John Michael Bishop was born on 22nd February 1939 in York, Pennsylvania, to a Lutheran minister. After eight years of excellence in elementary school, it would be during his high school years that he would find the passion for science in his friendship with Dr. Robert Kough, his family physician, who sparked in him the curiosity in the fields of medicine and human biology.
He entered Gettysburg College for preparation for medical school, and later attended Harvard. It was there that Professor Bishop found the path to science through investigation. On his second year, thanks to Dr. Benjamin Castleman and Dr. Edgar Taft, Professor Bishop became a practiced pathologist and discovered his passion for molecular biology. However, that area would remain beyond his grasp for four more years. In the meantime, Professor Bishop started studying animal virology under the guidance of Professor Elmer Pfefferkorn, albeit with not much success.
Despite not intending to practice medicine, Professor Bishop was accepted at Massachusetts General Hospital, having later received their Warren Triennial Prize, in 1983. He then started researching as a postdoctoral fellow at the National Institute of Health in Bethesda, Maryland, in a program designed to train physicians in research. There, Professor Bishop experimented with the replication of poliovirus, first under the tutelage of Professor Leon Levintow and later under Professor Gebhard Koch’s, who lead Professor Bishop to Germany for a year, again with little investigative success.
Then, in 1986, he returned to the U.S., accepting an offer by Professor Levintow at the University of California, San Francisco, where Professor Bishop continued his study of poliovirus and, later, retroviruses (then known as Rous Sarcoma Virus). Soon after, the discovery of the reverse transcriptase by Dr. Howard Temin and Professor David Baltimore gave researchers the tools needed to investigate in-depth the workings of viral RNA and DNA. Along with his colleagues, Professor Bishop would then describe the mechanisms of the reverse transcription of RNA, as well as the characterization of viral RNA in infected cells, and the identification and description of viral DNA in both normal and infected cells.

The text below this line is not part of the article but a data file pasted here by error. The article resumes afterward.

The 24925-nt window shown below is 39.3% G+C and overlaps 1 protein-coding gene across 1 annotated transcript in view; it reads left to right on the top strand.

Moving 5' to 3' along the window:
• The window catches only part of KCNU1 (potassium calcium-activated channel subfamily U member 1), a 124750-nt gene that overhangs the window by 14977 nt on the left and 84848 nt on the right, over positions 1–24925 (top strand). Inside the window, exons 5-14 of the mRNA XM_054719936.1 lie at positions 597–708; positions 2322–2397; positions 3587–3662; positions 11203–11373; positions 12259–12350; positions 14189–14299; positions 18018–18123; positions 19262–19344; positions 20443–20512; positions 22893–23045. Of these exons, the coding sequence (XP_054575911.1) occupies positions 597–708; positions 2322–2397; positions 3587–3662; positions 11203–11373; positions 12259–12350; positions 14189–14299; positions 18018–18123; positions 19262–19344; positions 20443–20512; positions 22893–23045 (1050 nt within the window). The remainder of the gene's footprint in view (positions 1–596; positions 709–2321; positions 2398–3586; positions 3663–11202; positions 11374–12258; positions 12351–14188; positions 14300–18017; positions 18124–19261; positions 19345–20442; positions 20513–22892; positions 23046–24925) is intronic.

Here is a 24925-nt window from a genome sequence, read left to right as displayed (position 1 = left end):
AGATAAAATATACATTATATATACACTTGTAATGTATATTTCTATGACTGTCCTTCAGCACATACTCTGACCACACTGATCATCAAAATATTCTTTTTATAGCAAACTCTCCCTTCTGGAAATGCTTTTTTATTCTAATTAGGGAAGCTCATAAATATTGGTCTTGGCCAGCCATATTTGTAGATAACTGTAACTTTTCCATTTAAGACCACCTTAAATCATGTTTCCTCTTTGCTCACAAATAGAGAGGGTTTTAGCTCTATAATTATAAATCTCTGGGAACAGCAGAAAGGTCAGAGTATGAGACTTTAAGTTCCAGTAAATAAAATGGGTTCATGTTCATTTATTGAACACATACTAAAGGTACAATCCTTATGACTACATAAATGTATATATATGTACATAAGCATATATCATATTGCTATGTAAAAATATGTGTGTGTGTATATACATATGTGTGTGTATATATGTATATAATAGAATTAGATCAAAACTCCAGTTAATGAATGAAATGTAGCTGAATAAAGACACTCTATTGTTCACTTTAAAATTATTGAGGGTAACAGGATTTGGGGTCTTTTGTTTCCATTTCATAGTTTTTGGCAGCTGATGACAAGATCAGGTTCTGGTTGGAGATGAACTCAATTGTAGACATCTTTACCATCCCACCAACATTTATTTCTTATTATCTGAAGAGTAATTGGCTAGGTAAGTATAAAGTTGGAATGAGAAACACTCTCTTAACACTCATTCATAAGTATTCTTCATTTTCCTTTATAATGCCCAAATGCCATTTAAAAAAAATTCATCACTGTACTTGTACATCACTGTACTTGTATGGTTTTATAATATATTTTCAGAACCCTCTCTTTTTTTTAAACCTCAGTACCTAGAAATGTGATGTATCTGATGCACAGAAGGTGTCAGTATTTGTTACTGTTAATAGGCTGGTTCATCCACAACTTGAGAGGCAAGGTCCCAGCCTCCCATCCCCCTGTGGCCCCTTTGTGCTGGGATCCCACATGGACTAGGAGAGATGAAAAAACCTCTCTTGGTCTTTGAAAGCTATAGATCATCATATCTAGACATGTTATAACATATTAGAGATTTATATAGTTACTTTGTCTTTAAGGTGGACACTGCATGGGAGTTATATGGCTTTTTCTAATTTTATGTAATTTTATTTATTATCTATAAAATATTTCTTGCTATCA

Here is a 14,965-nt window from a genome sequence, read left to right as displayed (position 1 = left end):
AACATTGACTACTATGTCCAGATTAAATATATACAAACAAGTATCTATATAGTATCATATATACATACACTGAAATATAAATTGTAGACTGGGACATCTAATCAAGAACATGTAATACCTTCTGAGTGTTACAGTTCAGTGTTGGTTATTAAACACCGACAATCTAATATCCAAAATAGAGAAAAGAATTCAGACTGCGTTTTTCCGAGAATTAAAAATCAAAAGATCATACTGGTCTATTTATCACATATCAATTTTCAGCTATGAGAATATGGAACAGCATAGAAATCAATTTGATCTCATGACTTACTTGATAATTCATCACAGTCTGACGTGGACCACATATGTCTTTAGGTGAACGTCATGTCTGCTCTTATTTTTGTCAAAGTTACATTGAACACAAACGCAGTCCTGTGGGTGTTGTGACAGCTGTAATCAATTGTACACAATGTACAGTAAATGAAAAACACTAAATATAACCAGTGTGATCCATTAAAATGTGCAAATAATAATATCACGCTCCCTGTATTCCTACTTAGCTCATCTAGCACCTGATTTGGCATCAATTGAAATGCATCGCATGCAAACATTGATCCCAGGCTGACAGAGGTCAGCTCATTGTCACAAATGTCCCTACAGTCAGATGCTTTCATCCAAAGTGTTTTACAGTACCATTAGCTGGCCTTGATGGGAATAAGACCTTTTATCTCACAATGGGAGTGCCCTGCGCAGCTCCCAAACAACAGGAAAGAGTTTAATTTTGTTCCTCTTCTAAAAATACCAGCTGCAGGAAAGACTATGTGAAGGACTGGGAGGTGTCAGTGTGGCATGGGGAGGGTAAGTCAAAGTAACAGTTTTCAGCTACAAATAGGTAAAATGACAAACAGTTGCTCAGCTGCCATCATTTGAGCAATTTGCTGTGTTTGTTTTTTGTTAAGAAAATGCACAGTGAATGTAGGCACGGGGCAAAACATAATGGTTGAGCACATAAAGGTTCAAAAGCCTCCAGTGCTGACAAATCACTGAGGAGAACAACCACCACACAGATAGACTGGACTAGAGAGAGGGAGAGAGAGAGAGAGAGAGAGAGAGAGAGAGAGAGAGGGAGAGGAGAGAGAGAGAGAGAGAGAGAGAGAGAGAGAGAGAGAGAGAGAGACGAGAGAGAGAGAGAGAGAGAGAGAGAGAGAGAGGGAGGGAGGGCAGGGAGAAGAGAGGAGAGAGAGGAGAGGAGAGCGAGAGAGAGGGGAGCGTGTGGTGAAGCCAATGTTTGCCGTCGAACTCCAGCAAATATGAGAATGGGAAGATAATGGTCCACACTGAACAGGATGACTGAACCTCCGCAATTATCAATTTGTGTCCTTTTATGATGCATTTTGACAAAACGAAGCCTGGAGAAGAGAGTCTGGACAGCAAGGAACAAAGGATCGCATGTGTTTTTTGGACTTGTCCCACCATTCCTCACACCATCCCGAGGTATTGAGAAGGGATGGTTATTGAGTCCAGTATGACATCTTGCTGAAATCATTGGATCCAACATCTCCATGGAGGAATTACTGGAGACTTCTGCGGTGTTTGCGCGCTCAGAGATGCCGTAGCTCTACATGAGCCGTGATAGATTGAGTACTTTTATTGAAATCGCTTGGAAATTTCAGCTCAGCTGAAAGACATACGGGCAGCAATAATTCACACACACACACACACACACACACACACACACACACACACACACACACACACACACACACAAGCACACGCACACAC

Along with Harold Varmus and other colleagues, Professor Bishop investigated the mechanisms of how the Rous Sarcoma Virus transforms normal tissue into neoplastic tissues. Such transformation was already described as being consequence of the src gene. They would discover that the src gene is what we now call a proto-oncogene: a modified cellular gene that is integrated into the retroviral genome, and converted to a cancer gene by mutation. They used one variant of Rous virus, which contained an oncogenic gene, and another variant, which lacked this gene. By using these viruses, they managed to construct a nucleic acid probe, allowing to selectively identify the oncogene, which was used to search for the corresponding genetic material in DNA from different cells. They found that oncogene-like material could be detected in different species throughout the animal kingdom, even in simple organisms comprising only a few cells.
This investigation would lead to Varmus and Bishop co-receiving the 1989 Nobel Prize for Physiology or Medicine, and it now plays an important part on the foundation of our current knowledge on tumor development.
In the following years, they would consolidate their evidence for retroviral transcription through the expression of retroviral oncogenes, as well as the contribution of genetic damage and oncogenes to the genesis of human cancer, and their function in normal organisms.
Professor Bishop is a Professor at the UCSF Department of Microbiology and Immunology, since 1973, and also at the Department of Biochemistry and Biophysics, since 1982.
Professor Bishop also received several Doctor of Science Honoris Causa from various Universities, as Gettysburg College (1983) and Harvard (2004).
If someone offered Professor Bishop the possibility of reincarnation, he would prefer the career of a performing musician with great talent, specificaly, in a string quartet. Although he is also a self-confessed book addict, reading almost everything that he catches, he does not enjoy science fiction and crime novels.
Professor Bishop was also the reason of a wager between UC Berkeley faculty member Mike Botchan and Arthur Levinson, Bishop’s staff scientist at the time. They bet that if Professor Bishop won a Nobel Prize before August 18, 1993, Levinson would receive 300 dollars from Botchan. If not, Levinson would pay 100 dollars to Botchan.